PFAS, formerly known as perfluoroalkyl and polyfluoroalkyl substances, are a class of toxic chemicals that have been linked to certain cancers, thyroid disease, reproductive problems, decreased immune function in children, and other serious adverse effects on health. PFAS are used as an ingredient in a special foam used for fighting fires called aqueous film forming foam (AFFF). The use of this foam, especially in training centers, exposes firefighters to toxic PFAS. Additionally, runoff from the use of AFFFs has been found to be a source of groundwater and drinking water contamination for communities near the facilities where it is used. Experts estimate that the drinking water supplies of more than 200 million Americans are contaminated with PFAS.

Senator Gillibrand has long fought to protect communities and firefighters from the toxic effects of PFAS. In 2019, she successfully fought to ban the use of PFAS chemicals in firefighting foams used on military bases.

The bicameral letter was led by Senator Gillibrand and Representative Dan Kildee (D-MI) and was also signed by Senators Chuck Schumer (D-NY), Alex Padilla (D-CA), Debbie Stabenow (D-MI ), Elizabeth Warren (D-MA), Tammy Baldwin (D-WI), Patrick Leahy (D-VT), Richard Blumenthal (D-CT), Martin Heinrich (D-NM), Ron Wyden (D-OR), Jeff Merkley (D- OU), Ed Markey (D-MA), Bernie Sanders (I-VT), Cory Booker (D-NJ), Dianne Feinstein (D-CA), Maggie Hassan (D-NH), Jeanne Shaheen (D-NH), Chris Van Hollen (D-MD), Gary Peters (D-MI) and Ben Ray Luján (D-NM) as well as representatives Madeleine Dean (D-PA), Mike Gallagher (R-WI) , Ann McLane Kuster (D-NH), Steve Cohen (D-TN), Fred Upton (R-MI), David Rouzer (R-NC), Andy Levin (D-MI), Ro Khanna (D-CA), Brian Fitzpatrick (R -PA), Bill Posey (R-FL), Rashida Tlaib (D-MI), Ron Kind (D-WI), Michael R. Turner (R-OH), Jared Huffman (D-CA), Alan Lowenthal (D-CA), Grace Meng (D-NY), Don Young (R-AR), Chris Pappas (D-NH), Adam Smith (D-WA) , Debbie Dingell (D-MI), Mo ndaire Jones (D-NY), Peter Welch (D-VT), Derek Kilmer (D-WA), Deborah Ross (D-NC), Lloyd Doggett (D-TX), Earl Blumenauer (D-OR), Peter Meijer (R-MI), James McGovern (D-MA), Elissa Slotkin (D-MI), Nancy Mace (R-SC), Haley Stevens (D-MI), Raúl Grijalva (D-AZ), Kathleen Rice (D -NY), Donald Beyer (D-VA) and John Larson (D-CT).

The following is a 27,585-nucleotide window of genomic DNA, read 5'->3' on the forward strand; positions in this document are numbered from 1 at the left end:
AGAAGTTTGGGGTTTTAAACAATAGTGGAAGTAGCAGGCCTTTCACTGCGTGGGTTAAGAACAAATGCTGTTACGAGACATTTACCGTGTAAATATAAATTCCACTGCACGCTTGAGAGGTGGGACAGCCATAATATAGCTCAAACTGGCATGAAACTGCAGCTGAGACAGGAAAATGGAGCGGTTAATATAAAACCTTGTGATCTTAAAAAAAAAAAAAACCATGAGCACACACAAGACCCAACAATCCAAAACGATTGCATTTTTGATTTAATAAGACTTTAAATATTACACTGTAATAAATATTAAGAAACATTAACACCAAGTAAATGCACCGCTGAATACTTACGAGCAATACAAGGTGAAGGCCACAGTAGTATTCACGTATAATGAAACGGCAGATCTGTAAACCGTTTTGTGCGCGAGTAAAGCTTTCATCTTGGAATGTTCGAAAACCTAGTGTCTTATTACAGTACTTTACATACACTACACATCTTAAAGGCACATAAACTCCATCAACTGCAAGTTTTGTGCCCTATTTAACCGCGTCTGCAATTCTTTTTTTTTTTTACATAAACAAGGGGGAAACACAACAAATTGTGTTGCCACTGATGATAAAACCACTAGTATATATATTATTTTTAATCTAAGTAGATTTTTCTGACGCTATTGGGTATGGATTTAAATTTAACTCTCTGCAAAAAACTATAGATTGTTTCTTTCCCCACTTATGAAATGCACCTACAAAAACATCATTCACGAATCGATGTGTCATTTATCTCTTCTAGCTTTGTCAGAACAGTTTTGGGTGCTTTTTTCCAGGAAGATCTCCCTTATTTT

To read the full letter, please see below.

Administrator Dickson:

We are writing to you today regarding the steps that need to be taken to allow airports to use fire extinguisher foam without PFAS. To clarify, the original intention of Congress of Section 332 of the Federal Aviation Administration Reauthorization Act, 2018 (PL # 115-254) was to trigger actions by the Federal Aviation Administration (FAA) of the states. -United so that airports have the possibility to start using PFAS. -free fire extinguisher foam by October 4, 2021.

PFAS, formerly known as perfluoroalkyl and polyfluoroalkyl substances, are a class of toxic chemicals that have impacted the lives of Americans across the country. PFAS have been linked to certain cancers, thyroid disease, reproductive problems, decreased immune function in children, and other serious adverse health effects. Experts estimate that the drinking water supplies of more than 200 million Americans are contaminated with PFAS.